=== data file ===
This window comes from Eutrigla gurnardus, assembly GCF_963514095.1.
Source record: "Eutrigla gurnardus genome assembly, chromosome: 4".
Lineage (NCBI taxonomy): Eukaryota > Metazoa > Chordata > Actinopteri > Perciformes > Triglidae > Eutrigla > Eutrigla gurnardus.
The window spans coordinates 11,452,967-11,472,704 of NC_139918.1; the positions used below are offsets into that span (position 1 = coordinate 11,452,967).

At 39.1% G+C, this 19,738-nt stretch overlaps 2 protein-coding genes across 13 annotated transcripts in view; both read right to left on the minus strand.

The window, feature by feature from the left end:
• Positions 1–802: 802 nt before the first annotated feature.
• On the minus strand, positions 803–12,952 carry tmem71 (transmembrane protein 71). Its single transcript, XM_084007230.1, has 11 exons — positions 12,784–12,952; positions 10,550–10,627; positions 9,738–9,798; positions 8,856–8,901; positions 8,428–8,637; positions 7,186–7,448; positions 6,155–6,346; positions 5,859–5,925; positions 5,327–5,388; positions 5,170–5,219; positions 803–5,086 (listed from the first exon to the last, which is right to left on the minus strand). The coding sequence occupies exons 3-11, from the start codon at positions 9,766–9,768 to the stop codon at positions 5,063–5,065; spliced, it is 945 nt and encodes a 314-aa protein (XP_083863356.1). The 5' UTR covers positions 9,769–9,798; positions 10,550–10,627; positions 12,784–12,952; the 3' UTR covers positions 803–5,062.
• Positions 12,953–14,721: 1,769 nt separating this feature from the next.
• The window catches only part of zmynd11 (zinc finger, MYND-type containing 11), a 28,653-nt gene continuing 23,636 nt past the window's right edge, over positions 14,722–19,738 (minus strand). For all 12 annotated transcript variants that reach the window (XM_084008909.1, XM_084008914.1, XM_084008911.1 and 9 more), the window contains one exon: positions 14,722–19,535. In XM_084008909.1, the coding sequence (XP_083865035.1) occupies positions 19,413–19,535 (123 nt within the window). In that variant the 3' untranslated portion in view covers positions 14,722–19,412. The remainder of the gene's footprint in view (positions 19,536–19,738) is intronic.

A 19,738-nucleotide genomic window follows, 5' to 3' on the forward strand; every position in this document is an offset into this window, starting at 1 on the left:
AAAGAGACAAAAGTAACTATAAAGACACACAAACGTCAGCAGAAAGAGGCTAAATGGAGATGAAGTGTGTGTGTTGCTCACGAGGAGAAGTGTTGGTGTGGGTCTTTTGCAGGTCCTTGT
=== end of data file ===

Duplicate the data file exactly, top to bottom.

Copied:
This window comes from Eutrigla gurnardus, assembly GCF_963514095.1.
Source record: "Eutrigla gurnardus genome assembly, chromosome: 4".
Lineage (NCBI taxonomy): Eukaryota > Metazoa > Chordata > Actinopteri > Perciformes > Triglidae > Eutrigla > Eutrigla gurnardus.
The window spans coordinates 11,452,967-11,472,704 of NC_139918.1; the positions used below are offsets into that span (position 1 = coordinate 11,452,967).

At 39.1% G+C, this 19,738-nt stretch overlaps 2 protein-coding genes across 13 annotated transcripts in view; both read right to left on the minus strand.

The window, feature by feature from the left end:
• Positions 1–802: 802 nt before the first annotated feature.
• On the minus strand, positions 803–12,952 carry tmem71 (transmembrane protein 71). Its single transcript, XM_084007230.1, has 11 exons — positions 12,784–12,952; positions 10,550–10,627; positions 9,738–9,798; positions 8,856–8,901; positions 8,428–8,637; positions 7,186–7,448; positions 6,155–6,346; positions 5,859–5,925; positions 5,327–5,388; positions 5,170–5,219; positions 803–5,086 (listed from the first exon to the last, which is right to left on the minus strand). The coding sequence occupies exons 3-11, from the start codon at positions 9,766–9,768 to the stop codon at positions 5,063–5,065; spliced, it is 945 nt and encodes a 314-aa protein (XP_083863356.1). The 5' UTR covers positions 9,769–9,798; positions 10,550–10,627; positions 12,784–12,952; the 3' UTR covers positions 803–5,062.
• Positions 12,953–14,721: 1,769 nt separating this feature from the next.
• The window catches only part of zmynd11 (zinc finger, MYND-type containing 11), a 28,653-nt gene continuing 23,636 nt past the window's right edge, over positions 14,722–19,738 (minus strand). For all 12 annotated transcript variants that reach the window (XM_084008909.1, XM_084008914.1, XM_084008911.1 and 9 more), the window contains one exon: positions 14,722–19,535. In XM_084008909.1, the coding sequence (XP_083865035.1) occupies positions 19,413–19,535 (123 nt within the window). In that variant the 3' untranslated portion in view covers positions 14,722–19,412. The remainder of the gene's footprint in view (positions 19,536–19,738) is intronic.

A 19,738-nucleotide genomic window follows, 5' to 3' on the forward strand; every position in this document is an offset into this window, starting at 1 on the left:
AAAGAGACAAAAGTAACTATAAAGACACACAAACGTCAGCAGAAAGAGGCTAAATGGAGATGAAGTGTGTGTGTTGCTCACGAGGAGAAGTGTTGGTGTGGGTCTTTTGCAGGTCCTTGT